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8 Stages of Genocide

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by

Al Brown

on 20 March 2012

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Transcript of 8 Stages of Genocide

Genocide: A Modern Global Crisis
What Defines a Genocide?
Where Have They Happened?
Why Have They Occurred?
How Does the World Stop Them?
The 1948 U.N. Convention on the
Prevention and Punishment of the
Crime of Genocide
Genocide: Acts Committed with the Intent to Destroy, in whole
or in part, a National, Ethnic, Racial, or Religious Group
A) The Mental
B) The Physical
Killing members of the group
Causing Serious bodily or mental harm to the group
Deliberately causing conditions upon the group calculated to bring about their destruction in whole or in part
Imposing measures intended to prevent births within the group
Forciblly transferring children from the group to another group
A + B (in any form) = Genocide
With This Definition in Mind, How Many
Examples of Genocide can you name in
20th and 21st Centuries?
Armenian Genocide
During & After WWI
Between 1 and 3 million killed
Ottoman Turks persecuting Armenian Christians
The Holocaust
During WWII
Approximately 6 million Jews, and 5 million others killed
Germans persecuting Jews and other "inferiors"
Rwandan Genocide
April and May of 1994
Approximately 800,00 killed in a six week timespan
Heritage based Hutus persecuting Tutsis
Genocide in Darfur, Sudan
From 2003 until present
Uncertainty in gauging lives lost: from 200,000 up to 700,000
Sudanese government and militias persecuting Sudanese civilians from this region
The Holodomor (Death by Hunger)
From 1932 to 1934 in the Ukraine
Great uncertainty in gauging cost, probably between 4 to 12 million
Soviet Government persecuting Ukranian citizens
If one counts the "purges" by Stalin's regime, the number could go beyond 20 million
The Nanking Massacre
1937 to 1938
Approximately 300,00 killed
Invading Japanese persecuting Chinese civilians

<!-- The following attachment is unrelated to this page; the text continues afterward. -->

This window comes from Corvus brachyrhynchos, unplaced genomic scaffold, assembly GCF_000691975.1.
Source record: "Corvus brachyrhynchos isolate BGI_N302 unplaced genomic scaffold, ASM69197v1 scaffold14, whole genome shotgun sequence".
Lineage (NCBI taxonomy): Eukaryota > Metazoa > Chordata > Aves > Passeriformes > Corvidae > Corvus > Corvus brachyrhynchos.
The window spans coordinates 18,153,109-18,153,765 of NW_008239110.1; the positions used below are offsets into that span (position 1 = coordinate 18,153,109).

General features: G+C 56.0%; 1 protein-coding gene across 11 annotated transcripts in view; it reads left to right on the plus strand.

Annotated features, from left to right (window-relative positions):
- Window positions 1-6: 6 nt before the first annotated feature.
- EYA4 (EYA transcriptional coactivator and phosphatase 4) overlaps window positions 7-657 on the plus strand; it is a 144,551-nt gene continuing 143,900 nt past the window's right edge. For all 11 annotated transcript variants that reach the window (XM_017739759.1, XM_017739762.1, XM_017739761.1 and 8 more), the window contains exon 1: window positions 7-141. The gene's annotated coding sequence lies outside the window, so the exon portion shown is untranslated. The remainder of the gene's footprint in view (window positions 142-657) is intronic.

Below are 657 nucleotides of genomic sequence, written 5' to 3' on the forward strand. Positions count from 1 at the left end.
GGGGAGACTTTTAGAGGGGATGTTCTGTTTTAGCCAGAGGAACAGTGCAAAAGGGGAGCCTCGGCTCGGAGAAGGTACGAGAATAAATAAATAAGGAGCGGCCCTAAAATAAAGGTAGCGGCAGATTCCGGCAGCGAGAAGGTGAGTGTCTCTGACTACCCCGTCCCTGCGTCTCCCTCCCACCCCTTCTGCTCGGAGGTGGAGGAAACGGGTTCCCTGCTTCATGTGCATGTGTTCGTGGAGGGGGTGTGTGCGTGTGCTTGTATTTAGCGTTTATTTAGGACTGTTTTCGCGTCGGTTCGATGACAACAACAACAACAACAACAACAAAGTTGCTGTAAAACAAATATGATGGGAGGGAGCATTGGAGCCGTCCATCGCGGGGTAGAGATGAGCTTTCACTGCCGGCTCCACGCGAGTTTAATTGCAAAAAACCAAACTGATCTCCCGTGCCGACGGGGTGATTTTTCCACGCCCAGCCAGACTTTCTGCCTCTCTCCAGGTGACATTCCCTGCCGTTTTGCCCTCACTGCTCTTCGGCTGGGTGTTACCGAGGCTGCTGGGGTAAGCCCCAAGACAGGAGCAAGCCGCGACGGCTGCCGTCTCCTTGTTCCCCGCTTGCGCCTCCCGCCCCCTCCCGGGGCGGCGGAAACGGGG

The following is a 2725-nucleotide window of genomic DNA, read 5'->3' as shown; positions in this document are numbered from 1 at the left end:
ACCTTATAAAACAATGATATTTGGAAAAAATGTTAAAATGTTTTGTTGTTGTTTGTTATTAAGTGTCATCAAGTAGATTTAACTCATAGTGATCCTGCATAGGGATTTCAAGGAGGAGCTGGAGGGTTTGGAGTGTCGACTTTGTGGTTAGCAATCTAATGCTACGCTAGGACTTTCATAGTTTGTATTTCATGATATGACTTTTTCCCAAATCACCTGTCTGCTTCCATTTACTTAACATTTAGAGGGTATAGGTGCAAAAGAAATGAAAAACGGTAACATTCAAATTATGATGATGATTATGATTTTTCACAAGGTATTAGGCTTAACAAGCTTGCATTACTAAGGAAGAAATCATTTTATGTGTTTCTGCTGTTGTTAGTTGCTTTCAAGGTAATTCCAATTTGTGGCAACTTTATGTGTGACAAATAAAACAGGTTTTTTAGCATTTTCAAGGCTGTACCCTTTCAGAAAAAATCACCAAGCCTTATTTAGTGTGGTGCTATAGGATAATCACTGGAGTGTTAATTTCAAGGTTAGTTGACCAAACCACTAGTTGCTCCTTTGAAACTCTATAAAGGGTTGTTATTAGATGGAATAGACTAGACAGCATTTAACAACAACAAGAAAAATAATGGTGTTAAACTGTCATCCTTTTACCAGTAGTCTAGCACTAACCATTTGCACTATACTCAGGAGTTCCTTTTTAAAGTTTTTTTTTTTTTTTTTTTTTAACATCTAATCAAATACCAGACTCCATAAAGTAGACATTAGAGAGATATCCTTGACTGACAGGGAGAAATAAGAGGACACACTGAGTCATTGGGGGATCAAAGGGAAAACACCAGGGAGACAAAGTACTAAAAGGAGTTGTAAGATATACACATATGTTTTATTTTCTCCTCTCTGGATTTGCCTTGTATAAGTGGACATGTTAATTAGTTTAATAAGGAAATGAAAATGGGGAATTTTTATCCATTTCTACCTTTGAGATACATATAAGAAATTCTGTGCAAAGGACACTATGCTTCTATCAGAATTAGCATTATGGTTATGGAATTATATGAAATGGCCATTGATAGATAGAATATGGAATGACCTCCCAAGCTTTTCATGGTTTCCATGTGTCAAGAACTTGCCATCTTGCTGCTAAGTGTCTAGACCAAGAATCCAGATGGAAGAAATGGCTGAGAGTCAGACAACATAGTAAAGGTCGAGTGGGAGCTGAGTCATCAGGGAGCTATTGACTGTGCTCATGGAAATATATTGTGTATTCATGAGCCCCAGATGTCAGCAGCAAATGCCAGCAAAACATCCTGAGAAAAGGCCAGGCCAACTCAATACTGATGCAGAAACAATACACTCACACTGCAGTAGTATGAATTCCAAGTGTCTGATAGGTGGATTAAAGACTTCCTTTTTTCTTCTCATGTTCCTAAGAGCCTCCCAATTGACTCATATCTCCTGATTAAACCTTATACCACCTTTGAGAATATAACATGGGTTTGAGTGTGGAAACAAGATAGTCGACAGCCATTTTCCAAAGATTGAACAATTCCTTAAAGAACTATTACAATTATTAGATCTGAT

The Cambodian Genocide
1975 to 1979
Approximately 2 million deaths
Khmer Rouge persecuting ethnic and political "enemies" of the party
The Bosnian Genocide
1995 during the Bosnian War
Approximately 8,000 to 10,000 killed
Serbian military and militia persecuting Bosnian men and boys
The Parsley Massacre
5 days during 1937 in the Dominican Republic
20,000 to 30,000 deaths
Dominican government persecuting Haitians living in the country
China's Great Leap Forward
1958 to 1962 in rural China
Very disputed numbers, some projected as high as a staggering 45 to 70 million
Mao Zedong government using purges, forced famine, and executions
Others
Indonesia
Bangladesh
Australia
The Congo
Ethiopia
Namibia
Uganda
Guatemala
The United States
North Korea
The Pyramid of Hate
The 8 Stages of Genocide
1. Classification
2. Symbolization
3. Dehumanization
4. Organization
5. Polarization
6. Preparation
7. Extermination
8. Denial
Acknowledgement of "us" and "them"
Distinctions can be large or small
Bipolar societies at greater risk for genocide
Used to distinguish between groups
Clothing, Accesseries, Stickers
Used to associate group with less than human characteristics
In denying humanity, it becomes easier to treat them as if they do not deserve such respect
Animal or disease terminology: vermin, cockroaches, a plague, etc
Genocide is always a group crime
Structure and systems must be in place to carry out
Can be highly (Nazi's) or loosely (mobs) organized
The distance between groups must be expanded
Organized groups planning to engage in genocide will first go after moderates, often in their own party
Extreme lines are drawn
Target group is either separated or restricted
Groups may be placed in ghettos, have their living areas marked or mapped, or transportation restricted
Final stage before the violence begins
The physical acts of genocide, exterminating the vermin or disease
The very term is usually associated with pests
Victims are killed and the bodies are treated with little respect
During and especially after
Information destroyed, discredited as lies, rationalized as other events
Called a war, a famine, ethnic hostility
Gathering weapons, planning stages
How Can They Be Stopped?
Very difficult to take action
Individual nations reluctant to put their own lives at risk
UN resolutions frequently thwarted by "friends" of the accused nation
Denial can confuse the issue to give "outs" to nations on the fence.
Public Awareness Campaigns and Grassroots Support
Genocide: Term coined in 1943 by Raphael Lemkin
Polish man who had studied previous cases
Lived through persecution and eviction by Nazis
Word comes from the Greek "genos" meaning race or tribe, and the Latin "cide" meaning death
Iraq
Please visit www.genocidewatch.org


Under the tab "Alerts" view:
countries at risk
interactive map
what is genocide
Under the tab "Alerts" view news alerts & countries at risk. Scan through the info.
Full transcript